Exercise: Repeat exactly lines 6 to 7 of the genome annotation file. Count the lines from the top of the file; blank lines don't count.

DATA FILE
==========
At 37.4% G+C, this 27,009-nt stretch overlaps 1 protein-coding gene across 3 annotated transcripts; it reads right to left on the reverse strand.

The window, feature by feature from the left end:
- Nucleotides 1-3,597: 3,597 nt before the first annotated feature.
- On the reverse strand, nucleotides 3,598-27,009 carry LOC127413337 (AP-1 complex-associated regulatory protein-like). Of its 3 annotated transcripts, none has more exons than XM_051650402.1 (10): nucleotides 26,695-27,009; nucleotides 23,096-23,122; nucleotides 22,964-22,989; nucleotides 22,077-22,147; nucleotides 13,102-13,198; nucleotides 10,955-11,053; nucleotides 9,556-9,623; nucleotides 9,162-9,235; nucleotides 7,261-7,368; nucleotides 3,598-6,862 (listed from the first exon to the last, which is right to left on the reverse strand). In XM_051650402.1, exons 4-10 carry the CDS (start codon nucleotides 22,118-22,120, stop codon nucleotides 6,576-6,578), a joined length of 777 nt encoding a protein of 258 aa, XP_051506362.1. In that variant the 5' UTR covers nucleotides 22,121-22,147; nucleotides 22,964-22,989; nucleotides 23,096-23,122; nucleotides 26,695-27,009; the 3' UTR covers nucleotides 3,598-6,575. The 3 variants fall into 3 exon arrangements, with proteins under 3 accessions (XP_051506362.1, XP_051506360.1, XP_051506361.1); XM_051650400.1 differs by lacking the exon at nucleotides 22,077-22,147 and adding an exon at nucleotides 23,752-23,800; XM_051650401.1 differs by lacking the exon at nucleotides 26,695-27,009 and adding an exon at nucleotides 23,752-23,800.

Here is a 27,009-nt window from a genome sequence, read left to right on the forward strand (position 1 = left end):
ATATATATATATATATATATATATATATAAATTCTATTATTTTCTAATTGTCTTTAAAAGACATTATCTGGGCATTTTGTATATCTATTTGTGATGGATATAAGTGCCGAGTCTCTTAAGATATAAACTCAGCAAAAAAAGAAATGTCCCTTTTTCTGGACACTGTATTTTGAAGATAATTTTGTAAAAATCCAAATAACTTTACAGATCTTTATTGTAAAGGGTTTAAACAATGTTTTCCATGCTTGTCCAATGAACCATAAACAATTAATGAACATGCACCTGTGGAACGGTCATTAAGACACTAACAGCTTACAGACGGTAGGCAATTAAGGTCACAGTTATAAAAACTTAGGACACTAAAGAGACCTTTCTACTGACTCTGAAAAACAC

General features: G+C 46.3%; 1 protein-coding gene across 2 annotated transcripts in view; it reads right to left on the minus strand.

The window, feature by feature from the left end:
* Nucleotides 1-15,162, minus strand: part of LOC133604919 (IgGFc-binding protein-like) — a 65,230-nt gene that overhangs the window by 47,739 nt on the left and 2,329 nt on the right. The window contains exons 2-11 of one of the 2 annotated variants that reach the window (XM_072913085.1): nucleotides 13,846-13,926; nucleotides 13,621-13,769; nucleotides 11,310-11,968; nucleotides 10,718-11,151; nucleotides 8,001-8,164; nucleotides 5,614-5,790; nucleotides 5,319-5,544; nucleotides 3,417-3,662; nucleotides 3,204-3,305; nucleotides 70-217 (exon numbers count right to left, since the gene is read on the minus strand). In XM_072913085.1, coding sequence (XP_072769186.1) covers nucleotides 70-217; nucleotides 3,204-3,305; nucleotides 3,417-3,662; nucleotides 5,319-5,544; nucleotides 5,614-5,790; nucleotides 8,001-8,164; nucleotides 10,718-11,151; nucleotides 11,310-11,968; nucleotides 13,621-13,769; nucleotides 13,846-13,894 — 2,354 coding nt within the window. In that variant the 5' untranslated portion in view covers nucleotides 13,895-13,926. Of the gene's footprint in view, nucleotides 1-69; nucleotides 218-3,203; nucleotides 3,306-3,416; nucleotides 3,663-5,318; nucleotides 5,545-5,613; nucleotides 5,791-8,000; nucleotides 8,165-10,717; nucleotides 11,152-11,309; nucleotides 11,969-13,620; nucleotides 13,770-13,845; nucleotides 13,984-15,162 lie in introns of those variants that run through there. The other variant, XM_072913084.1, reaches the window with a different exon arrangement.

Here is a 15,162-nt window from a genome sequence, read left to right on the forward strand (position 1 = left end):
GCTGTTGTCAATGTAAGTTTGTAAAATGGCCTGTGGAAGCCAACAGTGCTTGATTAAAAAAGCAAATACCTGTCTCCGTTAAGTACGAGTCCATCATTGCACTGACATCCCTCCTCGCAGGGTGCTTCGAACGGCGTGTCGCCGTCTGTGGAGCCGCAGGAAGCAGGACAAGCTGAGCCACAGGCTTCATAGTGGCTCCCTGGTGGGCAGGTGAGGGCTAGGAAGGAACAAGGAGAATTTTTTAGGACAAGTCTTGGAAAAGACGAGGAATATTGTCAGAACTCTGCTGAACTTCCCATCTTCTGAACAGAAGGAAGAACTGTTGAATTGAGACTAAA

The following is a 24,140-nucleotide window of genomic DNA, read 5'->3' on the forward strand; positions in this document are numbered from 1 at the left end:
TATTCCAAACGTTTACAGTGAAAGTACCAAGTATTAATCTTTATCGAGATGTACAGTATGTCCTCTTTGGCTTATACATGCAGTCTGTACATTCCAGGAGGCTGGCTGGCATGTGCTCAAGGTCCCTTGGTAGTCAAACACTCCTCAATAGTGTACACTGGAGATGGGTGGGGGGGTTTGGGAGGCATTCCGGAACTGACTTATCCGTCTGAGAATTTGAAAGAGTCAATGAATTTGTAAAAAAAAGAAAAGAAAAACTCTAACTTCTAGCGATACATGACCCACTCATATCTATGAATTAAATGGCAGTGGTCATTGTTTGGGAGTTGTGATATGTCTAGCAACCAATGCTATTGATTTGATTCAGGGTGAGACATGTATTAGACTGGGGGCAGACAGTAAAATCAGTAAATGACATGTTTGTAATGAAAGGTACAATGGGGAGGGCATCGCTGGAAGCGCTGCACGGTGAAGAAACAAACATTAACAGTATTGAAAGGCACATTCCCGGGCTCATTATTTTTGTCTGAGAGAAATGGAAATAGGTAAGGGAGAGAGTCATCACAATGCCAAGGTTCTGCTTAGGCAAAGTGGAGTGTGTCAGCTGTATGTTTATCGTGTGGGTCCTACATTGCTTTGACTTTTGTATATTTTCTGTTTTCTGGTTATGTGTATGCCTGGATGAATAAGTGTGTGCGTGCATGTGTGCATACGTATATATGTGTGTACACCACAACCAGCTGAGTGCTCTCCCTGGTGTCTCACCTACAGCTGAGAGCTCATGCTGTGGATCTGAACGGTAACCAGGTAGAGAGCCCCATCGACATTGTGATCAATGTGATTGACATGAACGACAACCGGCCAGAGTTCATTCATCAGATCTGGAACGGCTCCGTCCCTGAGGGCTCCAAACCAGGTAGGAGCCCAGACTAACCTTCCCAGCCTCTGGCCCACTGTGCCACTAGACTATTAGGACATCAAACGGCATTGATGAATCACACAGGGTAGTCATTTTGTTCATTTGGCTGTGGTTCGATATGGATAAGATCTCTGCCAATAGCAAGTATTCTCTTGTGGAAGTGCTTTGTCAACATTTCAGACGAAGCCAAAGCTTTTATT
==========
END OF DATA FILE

ATATATATATATATATATATATATATATAAATTCTATTATTTTCTAATTGTCTTTAAAAGACATTATCTGGGCATTTTGTATATCTATTTGTGATGGATATAAGTGCCGAGTCTCTTAAGATATAAACTCAGCAAAAAAAGAAATGTCCCTTTTTCTGGACACTGTATTTTGAAGATAATTTTGTAAAAATCCAAATAACTTTACAGATCTTTATTGTAAAGGGTTTAAACAATGTTTTCCATGCTTGTCCAATGAACCATAAACAATTAATGAACATGCACCTGTGGAACGGTCATTAAGACACTAACAGCTTACAGACGGTAGGCAATTAAGGTCACAGTTATAAAAACTTAGGACACTAAAGAGACCTTTCTACTGACTCTGAAAAACAC

General features: G+C 46.3%; 1 protein-coding gene across 2 annotated transcripts in view; it reads right to left on the minus strand.